For the first time since World War II, the Wimbledon tennis championships – due to take place from 29 June to 12 July – have been cancelled.
“It is with great regret that the main board of the All England Club and the committee of management of the championships have today decided that The Championships 2020 will be cancelled due to public health concerns linked to the coronavirus epidemic,” the All England Lawn Tennis Club said in a statement.
The Art Newspaper provides up-to-date news on which cultural institutions have temporarily shut their doors on account of the coronavirus pandemic.
For more information, check the website of the cultural institution in question.
Social distancing – maintaining physical distance from other people (approximately 6 feet or 2 metres) – has been enforced in multiple countries, including the UK, France, Italy and Spain. Gov.uk defines social distancing as “temporarily reducing socialising in public places such as entertainment or sports events, reducing our use of non-essential public transport or recommending more home working”.
At least 20 per cent of the world’s population is currently on some form of lockdown, while India has just announced a 21-day lockdown that will keep its 1.3 billion citizens at home.
Despite this, there are still ways to help your local community from a distance. In the UK, a group of volunteers have set up Covid Mutual Aid UK in order to provide aid to local communities. You can find details of your local Facebook page and WhatsApp group here.
Meanwhile, Beauty Banks – a charity that supplies essential toiletries to people in poverty – launched an emergency virus-related appeal on Sunday to raise money for soap, hand sanitiser and washing powder for those who don’t have the money to stockpile. They have since raised £70,000 ($85,683).
• German output shrank by 2.2% in the first quarter of 2020, according to official data. The quarter-on-quarter contraction is “the worst since the financial crisis” in 2009, the federal statistics office Destatis said.
• Slovenia has become the first European country to proclaim an end to the Covid-19 epidemic.
• The Baltic states of Lithuania, Latvia and Estonia have opened their borders to each other to create a ‘travel bubble’. Free movement of people will be restored to all 6 million permanent residents of the Baltic states, but arrivals from outside the three countries will have to undergo a two-week quarantine period.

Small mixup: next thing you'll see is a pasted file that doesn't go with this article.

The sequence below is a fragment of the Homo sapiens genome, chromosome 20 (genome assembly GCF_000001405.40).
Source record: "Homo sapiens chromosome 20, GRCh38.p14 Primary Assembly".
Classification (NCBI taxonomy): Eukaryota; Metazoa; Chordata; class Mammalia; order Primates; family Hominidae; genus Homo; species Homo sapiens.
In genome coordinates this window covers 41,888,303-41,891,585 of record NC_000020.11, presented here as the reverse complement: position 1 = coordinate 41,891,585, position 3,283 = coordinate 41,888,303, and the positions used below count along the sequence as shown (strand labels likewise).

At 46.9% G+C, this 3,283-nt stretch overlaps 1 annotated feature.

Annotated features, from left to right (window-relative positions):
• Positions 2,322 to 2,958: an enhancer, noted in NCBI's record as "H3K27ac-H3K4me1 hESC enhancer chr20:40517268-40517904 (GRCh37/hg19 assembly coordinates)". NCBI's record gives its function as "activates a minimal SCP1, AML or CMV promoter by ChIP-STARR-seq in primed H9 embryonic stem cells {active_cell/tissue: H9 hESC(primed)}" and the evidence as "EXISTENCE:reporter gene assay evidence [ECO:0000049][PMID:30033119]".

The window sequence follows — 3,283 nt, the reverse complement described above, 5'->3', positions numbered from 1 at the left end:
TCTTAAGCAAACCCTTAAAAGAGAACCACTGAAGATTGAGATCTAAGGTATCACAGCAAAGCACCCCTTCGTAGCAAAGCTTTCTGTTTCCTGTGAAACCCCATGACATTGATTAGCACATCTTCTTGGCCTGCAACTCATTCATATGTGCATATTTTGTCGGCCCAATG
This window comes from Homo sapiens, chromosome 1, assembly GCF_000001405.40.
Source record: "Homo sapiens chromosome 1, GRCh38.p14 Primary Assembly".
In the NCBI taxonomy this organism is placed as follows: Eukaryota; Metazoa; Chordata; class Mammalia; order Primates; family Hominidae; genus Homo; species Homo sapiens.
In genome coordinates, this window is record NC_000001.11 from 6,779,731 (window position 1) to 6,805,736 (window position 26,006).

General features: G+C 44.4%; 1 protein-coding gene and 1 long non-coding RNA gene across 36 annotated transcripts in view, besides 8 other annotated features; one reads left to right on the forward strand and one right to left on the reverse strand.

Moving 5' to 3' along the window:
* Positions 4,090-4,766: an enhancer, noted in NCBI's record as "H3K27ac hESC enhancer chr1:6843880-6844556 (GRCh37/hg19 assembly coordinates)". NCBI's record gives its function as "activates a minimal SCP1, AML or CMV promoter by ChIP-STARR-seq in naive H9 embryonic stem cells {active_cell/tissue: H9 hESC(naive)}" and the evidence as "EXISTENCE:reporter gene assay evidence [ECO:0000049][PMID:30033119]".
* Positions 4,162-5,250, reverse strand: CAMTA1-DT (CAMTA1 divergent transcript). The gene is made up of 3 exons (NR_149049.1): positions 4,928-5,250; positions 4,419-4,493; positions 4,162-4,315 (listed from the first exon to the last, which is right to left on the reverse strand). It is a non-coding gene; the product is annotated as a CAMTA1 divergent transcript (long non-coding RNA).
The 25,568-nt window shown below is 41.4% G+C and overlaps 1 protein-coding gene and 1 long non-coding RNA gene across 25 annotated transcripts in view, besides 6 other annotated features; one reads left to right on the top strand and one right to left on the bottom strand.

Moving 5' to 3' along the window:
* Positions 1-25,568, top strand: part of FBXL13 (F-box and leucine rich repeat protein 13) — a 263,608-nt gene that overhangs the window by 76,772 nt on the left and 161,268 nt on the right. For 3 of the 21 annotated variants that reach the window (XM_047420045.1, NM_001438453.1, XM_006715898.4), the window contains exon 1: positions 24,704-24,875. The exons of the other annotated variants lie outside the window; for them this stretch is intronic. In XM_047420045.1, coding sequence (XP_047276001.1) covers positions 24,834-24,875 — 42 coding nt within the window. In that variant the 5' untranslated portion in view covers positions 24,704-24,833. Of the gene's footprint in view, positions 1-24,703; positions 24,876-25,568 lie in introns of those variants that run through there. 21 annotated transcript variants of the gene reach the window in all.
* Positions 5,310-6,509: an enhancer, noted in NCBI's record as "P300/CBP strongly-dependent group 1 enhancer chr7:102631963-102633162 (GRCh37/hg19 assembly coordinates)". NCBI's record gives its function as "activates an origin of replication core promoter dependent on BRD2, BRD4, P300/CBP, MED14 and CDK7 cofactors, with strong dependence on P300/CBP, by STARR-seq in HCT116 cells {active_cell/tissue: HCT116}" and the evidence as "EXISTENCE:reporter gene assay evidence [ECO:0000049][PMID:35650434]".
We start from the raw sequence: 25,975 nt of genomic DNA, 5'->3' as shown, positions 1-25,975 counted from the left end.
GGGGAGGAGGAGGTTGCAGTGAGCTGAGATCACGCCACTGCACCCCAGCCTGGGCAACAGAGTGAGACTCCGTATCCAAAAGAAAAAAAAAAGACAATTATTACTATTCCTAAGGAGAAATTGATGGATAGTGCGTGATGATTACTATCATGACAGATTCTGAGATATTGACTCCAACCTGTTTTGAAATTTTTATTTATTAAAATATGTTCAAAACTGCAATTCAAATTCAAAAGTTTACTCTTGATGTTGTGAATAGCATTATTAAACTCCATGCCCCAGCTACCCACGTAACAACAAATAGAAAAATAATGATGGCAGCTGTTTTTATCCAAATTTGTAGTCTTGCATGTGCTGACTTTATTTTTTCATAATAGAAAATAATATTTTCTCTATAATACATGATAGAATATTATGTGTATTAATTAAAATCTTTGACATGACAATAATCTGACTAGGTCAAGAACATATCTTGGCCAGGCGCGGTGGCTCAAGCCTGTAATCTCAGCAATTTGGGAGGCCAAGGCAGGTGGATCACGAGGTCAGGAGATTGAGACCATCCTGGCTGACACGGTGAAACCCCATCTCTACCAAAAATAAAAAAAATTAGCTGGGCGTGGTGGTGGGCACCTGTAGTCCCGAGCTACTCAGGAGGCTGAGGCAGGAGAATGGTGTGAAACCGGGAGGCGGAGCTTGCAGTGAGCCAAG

• Russia reports more than 10,000 new cases: The country reported 10,598 new coronavirus infections on Friday from the past 24 hours, as the country struggles to rein in the pandemic. Only the United States has more cases globally, according to Johns Hopkins University.
• The Nana Otafrija service group, known as Ghana’s dancing pallbearers, provides funeral services featuring men dressed in black and white suits and sunglasses. The pallbearers have been enjoying international fame in pandemic times, urging people to stay home and exercise social distancing.
• The US Centers for Disease Control and Prevention (CDC) has warned doctors about a serious rare inflammatory condition in children linked to coronavirus.
• US President Donald Trump’s Mar-a-Lago club will partially reopen to members this weekend as South Florida slowly reopens after the coronavirus lockdown.
• The number of cases in Brazil passed 200,000 on Thursday. The country now has 202,918 confirmed cases, with 13,944 added in the last 24 hours, according to its health ministry.
• China has gone a month without announcing any new deaths from coronavirus, with the National Health Commission reporting four new cases on Friday.
• China calls for stable ties with the United States, with Beijing saying it wants to maintain bilateral ties after US President Donald Trump heavily criticised the country on Thursday.
• The Korea Centers for Disease Control and Prevention (KCDC) has reported 29 new cases, 17 of which are linked to bars and clubs in Seoul’s nightlife district of Itaewon.
Covid-19, first detected in December 2019 in Wuhan, Hubei Province, China, is a strain of coronavirus previously unknown to human science.
The first infections were linked to Huanan Seafood Wholesale Market in Wuhan, but the virus is now spreading from person to person.
The US Centers for Disease Control and Prevention states that “coronaviruses are a large family of viruses, some causing illness in people and others that circulate among animals, including camels, cats and bats”.
Symptoms of the virus include a cough, fever, sore throat, headache and breathing difficulties.
The virus can cause lower respiratory tract illness like pneumonia, especially for those with a weaker immune system, like the very young or elderly.
According to the World Health Organization (WHO), the incubation period – between getting infected and showing symptoms – lasts up to 14 days.
The virus can be spread by human-to-human transmission – for example, coming into contact with an infected person’s droplets in a cough.
As CNN reports, Covid-19 can also be transmitted by touching an object which an infected person has touched, and then touching your mouth, nose or eyes.
Here are the guidelines from the WHO:
Wash your hands frequently – Washing your hands with soap and water or using alcohol-based hand gel can kill the virus.
Maintain social distance – Keep your distance from people coughing, sneezing or with a fever – ideally, at least 1 metre (3.2 feet) away.
Avoid touching your eyes, nose and mouth – If your hands touch a contaminated surface, you run the risk of that virus entering your body.
Practice good respiratory hygiene – Cover your mouth and nose when coughing or sneezing (ideally with a tissue), and wash your hands afterwards.
The BBC provides a visual guide to the viral outbreak, with key maps, graphics and stats.
The Worldometer website provides real-time statistics and updates on Covid-19 cases across the globe.
The World Health Organization (WHO) offers advice on how the general public can help prevent the spread of the virus.